Thus, Caesar sent his trusted ally and general, Mark Antony, to dismiss the senators. But at the last moment, he changed his mind and decided to go. On the way to the Senate, Caesar met Spurrina, saying that the “Ides of March” were here and nothing had happened. Spurrina calmly replied: “But they are not yet gone.” By the end of the day, Julius Caesar was dead, his body lying at the base of the Curia of Pompey in the Theatre of Pompey – his late rival.


The “Ides of March” Was Commemorated on a Rare Coin

Brutus “Eid Mar” Denarius, ca. 42 BC. Source: The British Museum, London


Nowadays, the names of conspiracy leaders – Brutus and Cassius – are synonymous with betrayal and murder. But in the days following the assassination, they were celebrated as heroes – the saviors of the Roman Republic. And, in a long Roman tradition, Brutus commemorated the act on a silver and golden coin – The “Ides of March” coin, also known as the “EID MAR” denarius.


Brutus’ bust on the obverse is an ironic touch, as Caesar made a scandal by placing his likeness on the coin – the first time that the head of a living Roman had been displayed on Roman coinage. On the reverse, we can see a pileus cap (a symbol of freedom, often worn by free slaves) and the two daggers (representing the assassination). The coin, with which conspirators legitimized assassination, was withdrawn from circulation by Mark Antony, and is thus incredibly rare, with only a few known examples.


The “Ides of March” Marked a Turning Point in Roman History

Detail from the larger-than-life statue of Augustus of Prima Porta, early 1st century CE. Source: Musei Vaticani, Rome


Brutus and Cassius could hardly know that the Republic they fought to save would cease to exist in the following years, being replaced by the rule of one man. But this is exactly what had happened. The Second Triumvirate, an alliance of the three most powerful men in the Republic – Octavian, Marc Antony and Lepidus, defeated conspirators and carved the Roman world, only for another civil war to break out between Octavian and Antony. In the end, only one man remained, Octavian, who soon declared himself Emperor Augustus. This act toppled the Republic, replacing it with the Roman Empire, which would continue in one form or another until the Fall of Constantinople in 1453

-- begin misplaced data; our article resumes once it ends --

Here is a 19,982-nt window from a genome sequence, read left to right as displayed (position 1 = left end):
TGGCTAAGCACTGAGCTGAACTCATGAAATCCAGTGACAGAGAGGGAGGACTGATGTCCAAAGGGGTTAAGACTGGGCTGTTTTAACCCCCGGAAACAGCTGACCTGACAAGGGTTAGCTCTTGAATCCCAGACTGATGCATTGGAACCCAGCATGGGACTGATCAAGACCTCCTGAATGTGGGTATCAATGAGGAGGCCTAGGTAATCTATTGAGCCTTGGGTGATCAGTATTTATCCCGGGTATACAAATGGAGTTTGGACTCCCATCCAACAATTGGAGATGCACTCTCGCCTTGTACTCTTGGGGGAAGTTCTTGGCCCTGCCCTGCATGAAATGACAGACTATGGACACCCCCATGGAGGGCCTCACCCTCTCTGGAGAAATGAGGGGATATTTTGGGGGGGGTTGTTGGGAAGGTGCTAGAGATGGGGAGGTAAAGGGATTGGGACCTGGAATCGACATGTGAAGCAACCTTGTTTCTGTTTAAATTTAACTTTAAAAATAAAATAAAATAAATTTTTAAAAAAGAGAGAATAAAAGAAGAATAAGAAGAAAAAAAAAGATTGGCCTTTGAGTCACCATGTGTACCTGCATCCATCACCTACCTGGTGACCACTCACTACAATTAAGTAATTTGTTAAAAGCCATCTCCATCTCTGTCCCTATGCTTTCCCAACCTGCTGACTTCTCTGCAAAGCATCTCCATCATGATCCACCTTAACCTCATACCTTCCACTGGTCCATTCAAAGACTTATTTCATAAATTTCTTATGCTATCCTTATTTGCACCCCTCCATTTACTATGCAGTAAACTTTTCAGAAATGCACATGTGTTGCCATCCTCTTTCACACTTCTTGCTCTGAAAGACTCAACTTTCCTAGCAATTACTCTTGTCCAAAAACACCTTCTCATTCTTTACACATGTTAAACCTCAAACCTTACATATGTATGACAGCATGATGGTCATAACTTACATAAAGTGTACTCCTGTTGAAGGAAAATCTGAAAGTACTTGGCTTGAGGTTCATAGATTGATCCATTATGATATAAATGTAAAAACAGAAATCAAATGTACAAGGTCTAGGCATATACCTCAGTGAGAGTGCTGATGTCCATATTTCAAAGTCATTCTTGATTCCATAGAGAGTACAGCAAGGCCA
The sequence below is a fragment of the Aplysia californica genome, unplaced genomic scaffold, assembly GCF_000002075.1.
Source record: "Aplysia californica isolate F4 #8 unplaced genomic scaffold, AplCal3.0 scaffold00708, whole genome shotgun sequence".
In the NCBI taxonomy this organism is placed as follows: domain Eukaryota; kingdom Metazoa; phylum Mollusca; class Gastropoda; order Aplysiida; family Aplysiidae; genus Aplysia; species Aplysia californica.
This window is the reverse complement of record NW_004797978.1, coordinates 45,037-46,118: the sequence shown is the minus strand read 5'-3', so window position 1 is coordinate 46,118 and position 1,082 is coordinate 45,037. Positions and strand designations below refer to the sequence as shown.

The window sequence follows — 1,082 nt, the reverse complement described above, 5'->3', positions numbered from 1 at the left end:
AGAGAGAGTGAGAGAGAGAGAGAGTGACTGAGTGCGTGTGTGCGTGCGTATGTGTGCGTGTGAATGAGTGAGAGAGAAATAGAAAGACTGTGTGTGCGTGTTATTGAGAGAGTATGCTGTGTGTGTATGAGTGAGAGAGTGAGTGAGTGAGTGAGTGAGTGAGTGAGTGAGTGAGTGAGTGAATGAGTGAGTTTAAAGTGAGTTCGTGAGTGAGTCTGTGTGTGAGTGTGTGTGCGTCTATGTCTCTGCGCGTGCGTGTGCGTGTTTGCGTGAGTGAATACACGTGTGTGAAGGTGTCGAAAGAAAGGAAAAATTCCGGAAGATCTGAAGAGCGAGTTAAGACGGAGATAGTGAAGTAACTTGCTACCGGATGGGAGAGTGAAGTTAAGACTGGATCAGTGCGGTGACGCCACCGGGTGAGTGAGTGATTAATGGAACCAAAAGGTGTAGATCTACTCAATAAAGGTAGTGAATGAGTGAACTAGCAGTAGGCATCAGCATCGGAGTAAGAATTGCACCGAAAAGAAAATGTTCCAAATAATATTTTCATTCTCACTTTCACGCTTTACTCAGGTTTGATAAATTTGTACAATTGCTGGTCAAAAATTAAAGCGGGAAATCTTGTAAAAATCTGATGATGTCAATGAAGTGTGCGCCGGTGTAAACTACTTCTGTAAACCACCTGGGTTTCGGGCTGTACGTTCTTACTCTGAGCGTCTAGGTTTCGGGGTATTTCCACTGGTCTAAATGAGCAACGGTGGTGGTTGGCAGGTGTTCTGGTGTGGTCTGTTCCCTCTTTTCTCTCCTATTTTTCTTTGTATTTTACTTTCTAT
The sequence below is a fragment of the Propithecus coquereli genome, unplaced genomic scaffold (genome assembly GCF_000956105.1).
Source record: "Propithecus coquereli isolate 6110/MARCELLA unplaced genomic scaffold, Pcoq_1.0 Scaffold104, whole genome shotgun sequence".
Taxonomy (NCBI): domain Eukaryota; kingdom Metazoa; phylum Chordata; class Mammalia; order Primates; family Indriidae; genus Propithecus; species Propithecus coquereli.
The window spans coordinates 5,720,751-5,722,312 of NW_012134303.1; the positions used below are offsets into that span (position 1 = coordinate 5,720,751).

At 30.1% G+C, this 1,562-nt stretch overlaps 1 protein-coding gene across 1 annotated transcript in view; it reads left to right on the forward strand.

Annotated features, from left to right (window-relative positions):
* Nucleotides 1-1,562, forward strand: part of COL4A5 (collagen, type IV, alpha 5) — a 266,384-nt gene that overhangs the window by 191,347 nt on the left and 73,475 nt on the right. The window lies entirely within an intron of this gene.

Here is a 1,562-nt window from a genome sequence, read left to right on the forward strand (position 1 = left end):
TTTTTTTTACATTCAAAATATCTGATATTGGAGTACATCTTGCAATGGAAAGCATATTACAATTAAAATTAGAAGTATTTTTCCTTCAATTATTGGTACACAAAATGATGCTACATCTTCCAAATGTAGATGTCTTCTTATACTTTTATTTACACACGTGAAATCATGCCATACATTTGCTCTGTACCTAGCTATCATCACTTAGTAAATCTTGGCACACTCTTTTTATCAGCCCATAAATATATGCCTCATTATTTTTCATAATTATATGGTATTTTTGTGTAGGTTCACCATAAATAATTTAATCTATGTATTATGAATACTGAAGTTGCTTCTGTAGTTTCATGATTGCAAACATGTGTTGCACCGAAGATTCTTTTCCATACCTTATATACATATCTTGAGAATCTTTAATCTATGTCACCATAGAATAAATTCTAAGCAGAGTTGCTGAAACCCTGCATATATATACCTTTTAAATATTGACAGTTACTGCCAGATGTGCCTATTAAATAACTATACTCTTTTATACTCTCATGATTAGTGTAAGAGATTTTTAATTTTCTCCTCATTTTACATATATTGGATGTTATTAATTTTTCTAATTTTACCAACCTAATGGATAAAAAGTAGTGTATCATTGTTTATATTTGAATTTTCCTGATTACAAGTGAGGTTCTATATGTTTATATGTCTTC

A century and a half later, William Shakespeare immortalized the “Ides of March” in his “Julius Caesar” with the now-famous phrase “Beware the Ides of March.” To this day, the phrase symbolizes a warning of betrayal, and misfortune – a bad omen.



Gaius Julius Cäsar, by Peter Paul Rubens, 1619. Source: The Brandenburg Museum


What were the specific religious festivals and rituals associated with the Ides of March before it became notorious for Julius Caesar’s assassination?

The Ides of March was celebrated with religious observances, notably the feast of Anna Perenna, which involved communal festivities like picnics and drinking. It also included sacrifices to Jupiter, reflecting its significance in the Roman religious calendar.


How did the public and the Roman Senate react immediately following Caesar’s assassination?

Following Julius Caesar’s assassination, Rome was engulfed in chaos and uncertainty. The Senate was thrown into disarray, and the public reaction was mixed, with some mourning Caesar’s death and others seeing an opportunity to restore the Republic. This led to a tumultuous period of political maneuvering.


What were the specific reasons and motivations behind Brutus and Cassius’s decision to assassinate Caesar, beyond the general desire to save the Republic?

Brutus and Cassius were motivated to assassinate Caesar due to their belief that his consolidation of power threatened the Republic’s foundations. They aimed to restore traditional Roman governance, underestimating the consequences of their actions, which eventually led to the end of the Republic.

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By Vedran BiletaMA in Late Antique, Byzantine, and Early Modern History, BA in HistoryVedran is a doctoral researcher, based in Budapest. His main interest is Ancient History, in particular the Late Roman period. When not spending time with the military elites of the Late Roman West, he is sharing his passion for history with those willing to listen. In his free time, Vedran is wargaming and discussing Star Trek.